McDonnell: It was good that Mike told me not to get in the way, because it placed a useful set of limitations on filming. I couldn’t have a crew or lights. It was just me with the camera on a light-weight unipod, and I would put a lavalier on different people each night or every few hours and follow them around. I had a shotgun on the camera too so that I could also just follow the action when something interesting happened. I loved being at the restaurant and I loved spending time with everyone there. One of the biggest challenges for me was to remember not to talk too much. I don’t insert my own voice in the film and I created more work for myself in editing by having one-on-one conversations and joking and laughing. Filming in the kitchen was hard because kitchen crews have to focus and move fast and I felt bad about putting a camera in their personal space while they were trying to work. But they were also really great about it.
Filmmaker: Did you consider weighing the future of John’s now that it’s been bought by Brett Rasinski, a figurehead of downtown’s “revitalization”?
McDonnell: This is something that came up after I filmed, and I thought about integrating some follow-up. But then the sale did not actually happen, for whatever reason. I personally don’t support Rasinski’s business model of taking old, family-owned New York institutions and making them into overpriced hangouts for models and people who want to have sex with models. I think Jeremiah Moss, who runs the blog Jeremiah’s Vanishing New York, said it best: “If this guy fucks it up, if he pulls a Beatrice Inn maneuver, a Carbone, a Fedora, a Bill’s Gay 90s-John deLucie bullshit move, then may the gods boil him in oil for the rest of his days on earth.”
That being said, Mike Alpert passed away and co-owner Nick Sitnycky has every right to retire when he wants to after working hard at John’s for over 40 years. Nick, who still owns John’s at this point, has said that if he does eventually sell, he’d require that the decor and menu remain unchanged and the staff be “looked after.”
Filmmaker: What is it about John’s that inspires such a fierce allegiance among the many staff and patrons depicted?
McDonnell: This is very hard to put into words. I hope I’ve been able to express it in the film. The restaurant is a self-contained world in many ways and it feels very rich and multilayered. It’s comfortable and familiar and you want to spend time in there — you don’t want to leave. Real social life happens in there. It’s the kind of environment that new restaurants spend tens of thousands of dollars to try to create by paying designers, architects, branding people, menu designers and cocktail consultants. They buy wood beams and old wood floors from other states and haul them here and do faux-worn-wall treatments. But it’s not the same. You can’t manufacture the personalities of the people who own, work and eat at a place like John’s and they inform the experience.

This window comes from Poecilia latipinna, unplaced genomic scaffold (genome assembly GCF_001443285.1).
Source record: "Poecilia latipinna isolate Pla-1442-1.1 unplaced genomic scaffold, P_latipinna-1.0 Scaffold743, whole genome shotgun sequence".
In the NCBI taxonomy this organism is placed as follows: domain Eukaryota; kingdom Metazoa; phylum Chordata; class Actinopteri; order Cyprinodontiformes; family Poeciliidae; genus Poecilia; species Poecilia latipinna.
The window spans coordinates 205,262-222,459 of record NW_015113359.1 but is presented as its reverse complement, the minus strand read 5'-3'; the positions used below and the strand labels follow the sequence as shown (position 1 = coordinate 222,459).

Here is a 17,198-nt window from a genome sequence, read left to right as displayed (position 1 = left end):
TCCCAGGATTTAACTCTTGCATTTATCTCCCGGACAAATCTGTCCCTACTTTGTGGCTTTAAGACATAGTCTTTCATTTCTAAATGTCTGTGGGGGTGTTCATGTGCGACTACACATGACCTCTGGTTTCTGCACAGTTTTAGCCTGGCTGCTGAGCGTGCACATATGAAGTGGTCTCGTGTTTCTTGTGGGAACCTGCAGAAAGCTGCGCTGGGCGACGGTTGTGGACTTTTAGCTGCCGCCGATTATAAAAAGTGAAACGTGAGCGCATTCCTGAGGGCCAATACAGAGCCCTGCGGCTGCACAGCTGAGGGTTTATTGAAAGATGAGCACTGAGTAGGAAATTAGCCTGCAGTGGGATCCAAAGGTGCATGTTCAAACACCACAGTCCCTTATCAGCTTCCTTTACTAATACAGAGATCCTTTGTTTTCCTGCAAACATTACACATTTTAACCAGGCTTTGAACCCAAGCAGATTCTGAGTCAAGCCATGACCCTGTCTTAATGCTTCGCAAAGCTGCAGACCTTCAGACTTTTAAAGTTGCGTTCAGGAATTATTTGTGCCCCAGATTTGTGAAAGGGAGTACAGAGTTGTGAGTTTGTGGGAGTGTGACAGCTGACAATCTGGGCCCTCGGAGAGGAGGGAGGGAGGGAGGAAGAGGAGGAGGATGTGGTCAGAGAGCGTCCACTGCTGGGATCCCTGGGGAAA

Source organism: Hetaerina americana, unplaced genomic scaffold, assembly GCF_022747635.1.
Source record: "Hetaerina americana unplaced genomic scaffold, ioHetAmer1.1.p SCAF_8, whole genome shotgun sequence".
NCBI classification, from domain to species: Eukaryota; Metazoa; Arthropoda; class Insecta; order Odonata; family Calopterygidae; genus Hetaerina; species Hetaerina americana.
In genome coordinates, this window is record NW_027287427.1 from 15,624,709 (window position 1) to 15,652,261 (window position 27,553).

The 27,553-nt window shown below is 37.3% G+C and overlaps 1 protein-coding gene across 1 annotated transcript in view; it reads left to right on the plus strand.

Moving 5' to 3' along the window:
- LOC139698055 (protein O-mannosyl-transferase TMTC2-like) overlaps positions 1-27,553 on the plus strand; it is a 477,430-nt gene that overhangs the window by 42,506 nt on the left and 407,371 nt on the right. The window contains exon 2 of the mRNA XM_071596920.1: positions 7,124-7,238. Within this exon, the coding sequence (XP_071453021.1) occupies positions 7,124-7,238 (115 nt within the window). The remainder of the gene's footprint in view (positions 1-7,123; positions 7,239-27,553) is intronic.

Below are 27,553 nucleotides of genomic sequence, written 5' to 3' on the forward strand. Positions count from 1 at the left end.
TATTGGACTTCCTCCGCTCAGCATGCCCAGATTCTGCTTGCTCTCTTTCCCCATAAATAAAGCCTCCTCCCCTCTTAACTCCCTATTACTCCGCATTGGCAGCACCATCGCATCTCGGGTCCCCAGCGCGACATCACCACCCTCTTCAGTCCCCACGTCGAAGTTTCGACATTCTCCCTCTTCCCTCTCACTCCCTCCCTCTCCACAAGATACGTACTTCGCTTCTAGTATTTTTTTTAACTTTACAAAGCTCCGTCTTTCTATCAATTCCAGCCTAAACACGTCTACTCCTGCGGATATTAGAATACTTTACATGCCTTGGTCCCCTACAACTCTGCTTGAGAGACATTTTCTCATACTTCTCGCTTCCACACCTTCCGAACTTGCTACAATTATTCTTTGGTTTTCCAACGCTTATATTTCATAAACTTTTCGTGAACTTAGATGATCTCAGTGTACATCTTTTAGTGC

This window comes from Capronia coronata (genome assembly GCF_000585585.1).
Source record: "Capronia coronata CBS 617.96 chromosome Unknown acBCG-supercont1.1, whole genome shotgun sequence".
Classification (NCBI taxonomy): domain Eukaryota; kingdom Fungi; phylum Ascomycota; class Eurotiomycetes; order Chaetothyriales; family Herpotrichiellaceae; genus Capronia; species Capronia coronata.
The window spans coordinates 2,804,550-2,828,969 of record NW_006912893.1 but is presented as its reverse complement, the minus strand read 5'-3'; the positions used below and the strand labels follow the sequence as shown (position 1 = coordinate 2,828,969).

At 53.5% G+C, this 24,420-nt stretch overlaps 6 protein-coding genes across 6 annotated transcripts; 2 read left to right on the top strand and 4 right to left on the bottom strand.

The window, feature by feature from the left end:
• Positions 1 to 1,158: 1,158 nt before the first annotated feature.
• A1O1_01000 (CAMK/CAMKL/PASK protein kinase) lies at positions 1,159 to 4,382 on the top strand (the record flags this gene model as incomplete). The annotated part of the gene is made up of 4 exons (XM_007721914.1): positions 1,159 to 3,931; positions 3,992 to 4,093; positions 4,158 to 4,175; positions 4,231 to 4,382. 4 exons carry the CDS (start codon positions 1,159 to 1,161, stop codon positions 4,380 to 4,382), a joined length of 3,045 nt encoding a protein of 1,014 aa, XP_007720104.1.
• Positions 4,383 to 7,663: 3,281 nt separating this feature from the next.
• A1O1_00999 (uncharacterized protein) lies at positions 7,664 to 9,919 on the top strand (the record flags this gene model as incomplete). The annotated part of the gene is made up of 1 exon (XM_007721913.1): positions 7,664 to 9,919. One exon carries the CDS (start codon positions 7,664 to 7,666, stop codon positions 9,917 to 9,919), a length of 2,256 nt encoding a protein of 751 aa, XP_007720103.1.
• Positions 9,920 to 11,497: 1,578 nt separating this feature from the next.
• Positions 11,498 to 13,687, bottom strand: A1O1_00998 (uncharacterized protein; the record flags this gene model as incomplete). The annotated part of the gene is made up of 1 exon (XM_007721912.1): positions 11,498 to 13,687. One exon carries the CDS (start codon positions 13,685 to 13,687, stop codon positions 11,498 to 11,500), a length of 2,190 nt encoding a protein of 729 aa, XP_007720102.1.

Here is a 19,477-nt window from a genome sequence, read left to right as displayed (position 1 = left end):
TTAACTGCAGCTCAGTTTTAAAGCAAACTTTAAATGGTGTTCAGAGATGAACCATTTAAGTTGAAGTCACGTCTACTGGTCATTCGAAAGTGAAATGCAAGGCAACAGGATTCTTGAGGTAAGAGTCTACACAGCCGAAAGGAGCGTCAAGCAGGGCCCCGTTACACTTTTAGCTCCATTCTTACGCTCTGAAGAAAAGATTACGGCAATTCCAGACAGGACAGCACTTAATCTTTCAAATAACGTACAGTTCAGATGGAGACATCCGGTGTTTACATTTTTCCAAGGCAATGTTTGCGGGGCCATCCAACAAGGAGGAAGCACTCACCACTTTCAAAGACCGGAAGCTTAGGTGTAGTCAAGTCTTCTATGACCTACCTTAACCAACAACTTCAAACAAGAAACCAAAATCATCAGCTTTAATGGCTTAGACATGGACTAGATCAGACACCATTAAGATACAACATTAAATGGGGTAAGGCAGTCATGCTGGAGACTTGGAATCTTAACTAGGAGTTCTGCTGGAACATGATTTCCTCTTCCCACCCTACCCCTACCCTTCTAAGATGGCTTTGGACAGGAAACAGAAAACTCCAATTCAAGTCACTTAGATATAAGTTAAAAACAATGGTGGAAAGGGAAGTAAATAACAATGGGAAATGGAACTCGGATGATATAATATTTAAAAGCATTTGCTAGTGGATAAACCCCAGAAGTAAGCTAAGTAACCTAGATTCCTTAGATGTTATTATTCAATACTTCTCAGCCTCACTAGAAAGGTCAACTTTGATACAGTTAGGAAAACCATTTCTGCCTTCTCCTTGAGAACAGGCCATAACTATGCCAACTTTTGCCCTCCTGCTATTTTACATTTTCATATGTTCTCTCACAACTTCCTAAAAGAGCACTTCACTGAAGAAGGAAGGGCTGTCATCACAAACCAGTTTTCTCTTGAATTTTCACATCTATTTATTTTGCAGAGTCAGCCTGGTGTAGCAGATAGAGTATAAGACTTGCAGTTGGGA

I don’t want to speak for the staff because people have such complicated relationships to their jobs, but in some ways John’s is like a family in that their relationships contain so many things — love and loyalty and joy and also strife. But certainly there’s a reason so many of them have been working there for much of their adult lives.
Filmmaker: You edited and produced Aaron Schimberg’s Go Down Death, which had the first ever week-long run at Spectacle in March/April. Where does John’s fit in with the theater’s programming? Is there a specific reason you forwent the festival route and decided to World Premiere at Spectacle?
McDonnell: I didn’t want to go through a tortuous year of submitting and advocating for the film, asking people to write emails, stalking festival programmers on Facebook to find our mutual friends, et cetera, especially because I’m trying to get a new film underway.
When we showed Go Down Death at Spectacle, we had the most intelligent, interesting, engaged audiences we’ve ever had, we got smart reviews and we got distribution. Spectacle has been a huge supporter of me and Aaron, and I think the fact that my film seeks to convey people’s working lives was interesting to them. Actually, Spectacle and John’s have some things in common. They are both unique and increasingly unlikely in the context of what New York City has become. They’ve both seen ultra-rapid change in their immediate surroundings. Both are worth supporting and strenuously defending.